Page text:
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Pere Giménez
Pere Giménez

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How to quickly turn your Julia code into a web app with Genie Builder

Data scientists don't usually start writing full-blown web apps from the get-go. Instead, we begin with the typical including data cleaning, exploratory analysis, testing of several models, etc., and only when we're confident in the quality of the insights extracted from the data do we start thinking about publicly sharing them with a web application. The Genie Framework comes in very handy for this last step as it allows you to implement an interactive web UI so that:

  • You can share your insights with just a link.
  • Other people can re-run the analysis and fine-tune the insights through the controls in the UI.

All of this without writing a single line of HTML or Javascript thanks to Genie Builder's no-code editor.

In this week's tutorial, I'll show you how to go from your existing Julia code to a Genie app in just a few steps. The code for the example app can be downloaded here, take a look at the figure below to see what it looks like in a browser.

Image description

Table of contents:

  1. Writing the data analysis code
  2. Creating a new app in Genie Builder
  3. Designing the UI in Genie Builder's no-code editor
  4. Implementing the app's logic
  5. Running the app outside of Genie Builder

1. Writing the data analysis code

To illustrate the Genie workflow, we'll write some code to extract insights from the German Credit Risk dataset. This dataset contains information about 1000 people, where each person is described by 20 features such as age, sex or credit amount. Additionally, every person has been manually labelled as "good credit risk" or "bad credit risk" according to the feature values.

Say we want to extract the following insights from the dataset:

  • Number and monetary amount in good and bad credits.
  • Credit amounts and creditor ages.
  • Number of credits by age range.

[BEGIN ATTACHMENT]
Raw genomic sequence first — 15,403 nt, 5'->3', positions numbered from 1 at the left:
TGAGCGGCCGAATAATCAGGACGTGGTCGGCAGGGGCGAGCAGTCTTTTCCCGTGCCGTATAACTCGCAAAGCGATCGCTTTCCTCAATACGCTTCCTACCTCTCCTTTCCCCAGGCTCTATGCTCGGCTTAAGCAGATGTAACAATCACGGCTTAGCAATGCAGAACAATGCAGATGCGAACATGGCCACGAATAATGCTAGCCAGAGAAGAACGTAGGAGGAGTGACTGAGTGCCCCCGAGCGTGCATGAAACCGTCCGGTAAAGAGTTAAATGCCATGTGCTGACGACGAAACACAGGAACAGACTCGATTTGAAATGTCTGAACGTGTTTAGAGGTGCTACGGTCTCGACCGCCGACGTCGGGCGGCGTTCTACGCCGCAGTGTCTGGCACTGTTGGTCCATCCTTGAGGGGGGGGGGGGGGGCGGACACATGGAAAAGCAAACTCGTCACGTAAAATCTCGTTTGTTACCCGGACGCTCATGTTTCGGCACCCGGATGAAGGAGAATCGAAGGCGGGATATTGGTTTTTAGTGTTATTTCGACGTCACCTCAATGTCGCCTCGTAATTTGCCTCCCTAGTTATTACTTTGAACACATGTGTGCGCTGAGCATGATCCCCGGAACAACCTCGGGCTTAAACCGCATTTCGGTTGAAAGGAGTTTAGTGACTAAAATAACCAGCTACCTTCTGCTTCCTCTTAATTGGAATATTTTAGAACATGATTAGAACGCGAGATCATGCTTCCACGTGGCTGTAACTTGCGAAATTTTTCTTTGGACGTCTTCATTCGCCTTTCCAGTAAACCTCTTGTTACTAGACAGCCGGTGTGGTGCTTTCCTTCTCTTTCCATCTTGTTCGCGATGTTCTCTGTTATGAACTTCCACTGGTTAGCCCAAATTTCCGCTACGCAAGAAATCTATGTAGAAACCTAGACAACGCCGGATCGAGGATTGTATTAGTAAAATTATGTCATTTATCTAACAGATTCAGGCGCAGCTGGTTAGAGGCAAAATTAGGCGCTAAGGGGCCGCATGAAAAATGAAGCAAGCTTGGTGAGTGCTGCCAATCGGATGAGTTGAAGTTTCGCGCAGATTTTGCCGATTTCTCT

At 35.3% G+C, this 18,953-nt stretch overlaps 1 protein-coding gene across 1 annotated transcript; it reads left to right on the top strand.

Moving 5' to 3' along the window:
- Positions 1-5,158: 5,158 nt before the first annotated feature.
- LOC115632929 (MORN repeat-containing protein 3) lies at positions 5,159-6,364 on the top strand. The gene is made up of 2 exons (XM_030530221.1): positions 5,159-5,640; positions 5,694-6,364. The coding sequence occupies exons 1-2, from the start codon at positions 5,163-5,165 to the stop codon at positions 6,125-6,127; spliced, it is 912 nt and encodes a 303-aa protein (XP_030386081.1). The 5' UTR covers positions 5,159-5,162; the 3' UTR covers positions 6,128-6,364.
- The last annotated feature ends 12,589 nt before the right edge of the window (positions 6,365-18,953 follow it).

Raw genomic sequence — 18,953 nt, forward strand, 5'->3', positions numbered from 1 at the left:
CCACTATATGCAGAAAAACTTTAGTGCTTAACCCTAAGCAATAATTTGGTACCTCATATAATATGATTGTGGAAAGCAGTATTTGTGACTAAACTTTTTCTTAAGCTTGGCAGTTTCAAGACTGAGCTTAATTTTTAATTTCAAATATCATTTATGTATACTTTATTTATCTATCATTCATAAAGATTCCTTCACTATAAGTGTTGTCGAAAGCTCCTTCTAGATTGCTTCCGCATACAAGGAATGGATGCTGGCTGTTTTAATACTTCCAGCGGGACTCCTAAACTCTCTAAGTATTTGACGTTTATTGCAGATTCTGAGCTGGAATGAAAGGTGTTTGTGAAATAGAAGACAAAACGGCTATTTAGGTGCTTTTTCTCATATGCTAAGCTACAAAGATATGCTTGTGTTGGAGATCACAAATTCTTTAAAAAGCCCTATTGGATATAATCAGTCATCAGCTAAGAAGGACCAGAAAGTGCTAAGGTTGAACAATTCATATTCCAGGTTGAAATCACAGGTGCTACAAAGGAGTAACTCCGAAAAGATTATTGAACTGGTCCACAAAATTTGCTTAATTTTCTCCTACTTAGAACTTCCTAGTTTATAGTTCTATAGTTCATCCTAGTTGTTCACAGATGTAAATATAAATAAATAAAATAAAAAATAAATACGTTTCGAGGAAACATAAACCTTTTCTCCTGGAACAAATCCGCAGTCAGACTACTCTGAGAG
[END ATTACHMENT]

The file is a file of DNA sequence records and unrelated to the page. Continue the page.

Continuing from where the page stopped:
To calculate these metrics, save the code below to a script germancredits.jl and execute it in a Julia REPL to make sure everything is working.

 using DataFrames, Dates, OrderedCollections

 function good_bad_credits_stats(data::DataFrame)
     good_credits_count = data[data.Good_Rating .== true, [:Good_Rating]] |> nrow
     bad_credits_count = data[data.Good_Rating .== false, [:Good_Rating]] |> nrow
     good_credits_amount = data[data.Good_Rating .== true, [:Amount]] |> Array |> sum
     bad_credits_amount = data[data.Good_Rating .== false, [:Amount]] |> Array |> sum

     (; good_credits_count, bad_credits_count, good_credits_amount, bad_credits_amount)
 end

 function credit_age_amount(data::DataFrame; good_rating::Bool)
     data[data.Good_Rating .== good_rating, [:Age, :Amount]]
 end

 function credit_no_by_age(data::DataFrame; good_rating::Bool)
     age_stats::LittleDict{Int,Int} = LittleDict()
     for x in 20:10:90
       age_stats[x] = data[(data.Age . [x:x+10]) .& (data.Good_Rating .== good_rating), [:Good_Rating]] |> nrow
     end
     age_stats
 end

 # testing the functions
 using CSV
 data = CSV.File("german_credits.csv") |> DataFrame
 @show good_bad_credits_stats(data)
 @show credit_age_amount(data, good_rating=true)
 @show credit_no_by_age(data, good_rating=true)
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Now that the analysis code is finished and working, it's time to make it into a Genie app.

2. Creating a new app in Genie Builder

We'll use the Genie Builder plugin for VSCode to build the app. After installing the plugin, start the GB server and create a new app named GermanCredits. Click yes when asked if you want to start it, and the no-code editor will appear.

In the workspace tab, you'll find that the newly-created app's code is split into two files: app.jl and app.jl.html. Of the two, app.jl is the one to be manually edited whereas app.jl.html is written to by the no-code editor. At this point, you can add the script germancredits.jl to the workspace to have all your files in one place.

To avoid conflicts, it is recommended to wrap the code in a module and remove any testing code. So, edit germancredits.jl to make it look like this:

 module GermanCredits
     export good_bad_credits_stats, credit_age_amount_duration, credit_data_by_age